Edward McCauley mostly deals with Ecology, Algae, Nutrient, Predation and Eutrophication. His research on Ecology frequently connects to adjacent areas such as Population model. As part of the same scientific family, Edward McCauley usually focuses on Nutrient, concentrating on Hydrology and intersecting with Biogeochemical cycle, Environmental chemistry, Seston, Redfield ratio and Biogeochemistry.
As a member of one scientific family, Edward McCauley mostly works in the field of Predation, focusing on Juvenile and, on occasion, Daphnia pulex, Cladocera and Allometry. His Eutrophication research is multidisciplinary, incorporating perspectives in Biomass, Phytoplankton, Chlorophyll and Temperate climate. His Herbivore study combines topics in areas such as Ecological stoichiometry, Food web, Primary producers and Food chain.
His primary scientific interests are in Ecology, Daphnia, Predation, Algae and Herbivore. Zooplankton, Nutrient, Daphnia pulex, Branchiopoda and Biomass are among the areas of Ecology where Edward McCauley concentrates his study. His Nutrient research incorporates elements of Hydrology and Ecosystem.
His work carried out in the field of Biomass brings together such families of science as Phytoplankton and Temperate climate. His study in Daphnia is interdisciplinary in nature, drawing from both Fecundity, Chronic toxicity, Paradox of enrichment and Plankton. His research integrates issues of Density dependence and Biological dispersal, Metapopulation in his study of Predation.
Edward McCauley spends much of his time researching Ecology, Daphnia, Environmental chemistry, Dynamic energy budget and Chronic toxicity. He combines Ecology and Organism in his studies. His work in the fields of Daphnia, such as Daphnia pulex, overlaps with other areas such as Food quality, Growth rate and Robustness.
His Bioaccumulation study in the realm of Environmental chemistry connects with subjects such as Chlamydomonas reinhardtii and Energy source. His Dynamic energy budget study integrates concerns from other disciplines, such as Population Risk, Fecundity, Daphnia magna, Population growth and Population cycle. The various areas that Edward McCauley examines in his Chronic toxicity study include Algal bloom, Toxicology, Ecotoxicity and Reproduction.
Edward McCauley mostly deals with Ecology, Organism, Competition, Environmental chemistry and Toxicant. Outcome and Literature study are fields of study that intersect with his Ecology study. There are a combination of areas like Dynamic energy budget, Population cycle, Daphnia, Population ecology and Population model integrated together with his Organism study.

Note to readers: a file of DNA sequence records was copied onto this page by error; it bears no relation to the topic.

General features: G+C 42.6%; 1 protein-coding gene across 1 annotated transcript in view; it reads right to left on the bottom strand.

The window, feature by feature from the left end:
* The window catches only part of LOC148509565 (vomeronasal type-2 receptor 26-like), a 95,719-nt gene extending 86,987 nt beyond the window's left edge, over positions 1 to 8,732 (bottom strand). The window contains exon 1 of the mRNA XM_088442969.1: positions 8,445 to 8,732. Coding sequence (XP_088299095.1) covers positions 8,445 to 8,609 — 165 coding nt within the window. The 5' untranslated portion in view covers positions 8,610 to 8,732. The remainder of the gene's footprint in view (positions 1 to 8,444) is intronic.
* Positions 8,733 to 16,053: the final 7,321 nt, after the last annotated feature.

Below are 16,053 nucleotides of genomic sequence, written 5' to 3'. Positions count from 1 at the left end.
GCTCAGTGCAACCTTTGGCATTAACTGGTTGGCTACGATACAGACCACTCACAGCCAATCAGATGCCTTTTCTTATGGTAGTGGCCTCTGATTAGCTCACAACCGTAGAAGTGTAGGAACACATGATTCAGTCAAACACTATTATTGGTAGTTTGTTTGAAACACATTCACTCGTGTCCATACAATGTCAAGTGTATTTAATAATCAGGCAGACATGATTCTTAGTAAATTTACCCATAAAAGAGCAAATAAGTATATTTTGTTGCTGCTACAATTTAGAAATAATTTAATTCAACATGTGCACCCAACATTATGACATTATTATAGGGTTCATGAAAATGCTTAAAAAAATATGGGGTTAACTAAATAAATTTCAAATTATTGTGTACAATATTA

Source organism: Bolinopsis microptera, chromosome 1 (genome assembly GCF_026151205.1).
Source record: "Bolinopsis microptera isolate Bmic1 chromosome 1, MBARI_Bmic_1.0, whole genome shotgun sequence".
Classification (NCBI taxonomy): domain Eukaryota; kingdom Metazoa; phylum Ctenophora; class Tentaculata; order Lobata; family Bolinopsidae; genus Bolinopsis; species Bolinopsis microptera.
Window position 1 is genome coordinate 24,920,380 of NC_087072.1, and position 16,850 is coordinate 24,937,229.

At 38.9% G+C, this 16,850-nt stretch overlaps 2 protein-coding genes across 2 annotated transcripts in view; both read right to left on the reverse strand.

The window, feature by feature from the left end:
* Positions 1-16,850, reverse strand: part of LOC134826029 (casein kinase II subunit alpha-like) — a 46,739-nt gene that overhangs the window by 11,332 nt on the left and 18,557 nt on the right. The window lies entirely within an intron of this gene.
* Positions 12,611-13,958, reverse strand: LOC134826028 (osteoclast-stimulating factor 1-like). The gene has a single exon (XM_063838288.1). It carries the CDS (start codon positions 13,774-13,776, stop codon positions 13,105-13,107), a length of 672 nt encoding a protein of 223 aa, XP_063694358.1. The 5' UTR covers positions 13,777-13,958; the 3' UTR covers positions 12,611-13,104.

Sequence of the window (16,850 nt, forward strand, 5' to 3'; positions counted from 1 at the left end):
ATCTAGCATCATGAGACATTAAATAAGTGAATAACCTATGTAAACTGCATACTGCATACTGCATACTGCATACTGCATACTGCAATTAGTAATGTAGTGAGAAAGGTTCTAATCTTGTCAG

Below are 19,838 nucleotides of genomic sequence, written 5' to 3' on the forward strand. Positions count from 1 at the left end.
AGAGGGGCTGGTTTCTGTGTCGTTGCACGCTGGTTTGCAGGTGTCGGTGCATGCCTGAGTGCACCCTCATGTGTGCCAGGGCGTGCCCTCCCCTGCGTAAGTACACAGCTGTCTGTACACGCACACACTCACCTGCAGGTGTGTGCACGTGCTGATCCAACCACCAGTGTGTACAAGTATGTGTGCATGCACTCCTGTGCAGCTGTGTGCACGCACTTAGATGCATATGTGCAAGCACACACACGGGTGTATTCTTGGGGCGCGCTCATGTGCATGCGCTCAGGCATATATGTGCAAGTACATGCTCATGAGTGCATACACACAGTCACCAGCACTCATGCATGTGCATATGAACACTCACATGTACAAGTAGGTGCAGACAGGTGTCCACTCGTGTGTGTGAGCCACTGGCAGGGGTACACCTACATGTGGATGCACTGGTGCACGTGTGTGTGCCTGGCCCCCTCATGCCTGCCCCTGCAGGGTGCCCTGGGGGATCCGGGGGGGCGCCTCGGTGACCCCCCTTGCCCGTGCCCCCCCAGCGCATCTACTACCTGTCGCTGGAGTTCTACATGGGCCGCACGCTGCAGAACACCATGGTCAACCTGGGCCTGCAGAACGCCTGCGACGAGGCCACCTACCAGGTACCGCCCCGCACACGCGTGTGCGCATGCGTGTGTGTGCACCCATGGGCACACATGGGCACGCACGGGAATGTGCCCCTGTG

The study incorporates disciplines such as Phytoplankton, Paradox of the plankton, Population genetics, Zooplankton and Plankton in addition to Competition. His study in the fields of Bioaccumulation and Dissolved organic carbon under the domain of Environmental chemistry overlaps with other disciplines such as Silver nanoparticle and Chlamydomonas reinhardtii.
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Nutritional constraints in terrestrial and freshwater food webs
Predicting cyanobacteria dominance in lakes
Canadian Journal of Fisheries and Aquatic Sciences (2001)
The nitrogen : phosphorus relationship in lakes
Limnology and Oceanography (1992)
Patterns in phytoplankton taxonomic composition across temperate lakes of differing nutrient status
Limnology and Oceanography (1997)
WHY DO POPULATIONS CYCLE? A SYNTHESIS OF STATISTICAL AND MECHANISTIC MODELING APPROACHES
The influence of size‐dependent life‐history traits on the structure and dynamics of populations and communities
Ecology Letters (2003)
Empirical Relationships Between Phytoplankton and Zooplankton Biomass in Lakes
Canadian Journal of Fisheries and Aquatic Sciences (1981)
Cyclic and Stable Populations: Plankton as Paradigm
The American Naturalist (1987)
Mobility Versus Density-Limited Predator--Prey Dynamics on Different Spatial Scales
Proceedings of The Royal Society B: Biological Sciences (1991)
Scale-dependent carbon:nitrogen:phosphorus seston stoichiometry in marine and freshwaters
Robert W. Sterner;Tom Andersen;James J. Elser;Dag O. Hessen.
Limnology and Oceanography (2008)
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